“[L]et me know how fleeting I am” (Ps 39:4 ESV)!

“To suppose mercy without supposing misery, or pity without calamity, is a contradiction. Men must be sensible that the law is against them and that the wrath of God abides. They must be sensible that they are not worthy that God should have mercy on them. They come to God as beggars” Jonathan Edwards (ref#229, p56).

“It becomes us to be humbled into the dust; yet our grief, though it cannot be too great, may be under a wrong direction; and if it leads us to impatience or distrust, it certainly is so” John Newton (ref#322, p180).

“[Oh, T]hat I may know and love thee above all things; and above all things loathe and abhor myself. Grant that I may be so ravished in the wonder and love of thee, that I may forget myself and all things, feel neither prosperity nor adversity, may not fear to suffer all the pains of this world. Oh! Let me find thee more inwardly and verily present with me than I am with myself” Herny Scougal (ref#321, p144).

“[W]e are naturally prone to attribute everything to our human flesh, unless we have, as it were, object lessons of our stupidity, we easily form an exaggerated notion of our strength, and we take for granted that, whatever hardships may happen, we will remain invincible” John Calvin (ref#313, p47).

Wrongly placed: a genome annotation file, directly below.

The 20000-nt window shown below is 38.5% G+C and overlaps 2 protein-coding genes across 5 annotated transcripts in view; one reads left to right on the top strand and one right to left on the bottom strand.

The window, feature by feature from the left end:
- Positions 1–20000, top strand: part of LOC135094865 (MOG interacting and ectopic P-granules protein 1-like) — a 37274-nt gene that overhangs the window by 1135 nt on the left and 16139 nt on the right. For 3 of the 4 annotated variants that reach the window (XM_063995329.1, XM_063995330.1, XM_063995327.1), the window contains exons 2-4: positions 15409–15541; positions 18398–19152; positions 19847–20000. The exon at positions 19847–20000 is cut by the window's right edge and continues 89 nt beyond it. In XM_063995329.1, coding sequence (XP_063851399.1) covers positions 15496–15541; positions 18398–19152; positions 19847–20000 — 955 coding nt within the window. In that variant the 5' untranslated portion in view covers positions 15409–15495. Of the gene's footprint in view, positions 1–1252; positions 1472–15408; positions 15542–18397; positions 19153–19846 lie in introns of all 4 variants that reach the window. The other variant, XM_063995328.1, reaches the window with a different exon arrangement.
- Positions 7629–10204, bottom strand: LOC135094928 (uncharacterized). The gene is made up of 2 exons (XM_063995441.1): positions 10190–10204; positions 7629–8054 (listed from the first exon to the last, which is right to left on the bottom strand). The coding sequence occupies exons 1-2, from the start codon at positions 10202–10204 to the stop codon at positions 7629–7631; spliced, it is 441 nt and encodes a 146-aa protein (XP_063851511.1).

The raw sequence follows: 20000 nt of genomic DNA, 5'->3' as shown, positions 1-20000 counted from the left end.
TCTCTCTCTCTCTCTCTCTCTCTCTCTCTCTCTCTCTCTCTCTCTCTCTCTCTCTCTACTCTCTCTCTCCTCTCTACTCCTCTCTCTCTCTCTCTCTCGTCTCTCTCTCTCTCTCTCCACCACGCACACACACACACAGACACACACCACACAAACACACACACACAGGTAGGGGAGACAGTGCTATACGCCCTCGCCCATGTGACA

God Our Refuge

Dear Refuge of my weary soul,

On thee, when sorrows rise,

On thee, when waves of trouble roll,

My fainting hope relies.

[To thee I tell each rising grief,

For thou alone canst heal’

Thy word can bring a sweet relief

For every pain I feel.]

But O! when gloomy doubts prevail,

I fear to call thee mine;

The springs of comfort seem to fail,

And all my hopes decline.

Yet, gracious God, where shall I flee?

Thou art my only trust;

And still my soul would cleave to thee,

Though prostrate in the dust.

[Hast thou not bid me seek thy face,

And shall I seek in vain?

And can the ear of sovereign grace

Be deaf when I complain?

No; still the ear of sovereign grace

Attends the mourner’s prayer;

O may I ever find access

To breathe my sorrows there!]

Thy mercy-seat is open still;

Here let my soul retreat;

With humble hope attend thy will,

And wait beneath thy feet.

A. Steele (ref#224, Song #136)


“[T]he most heavily laden branches bow the lowest down” Andrew Murray (ref#266, p132).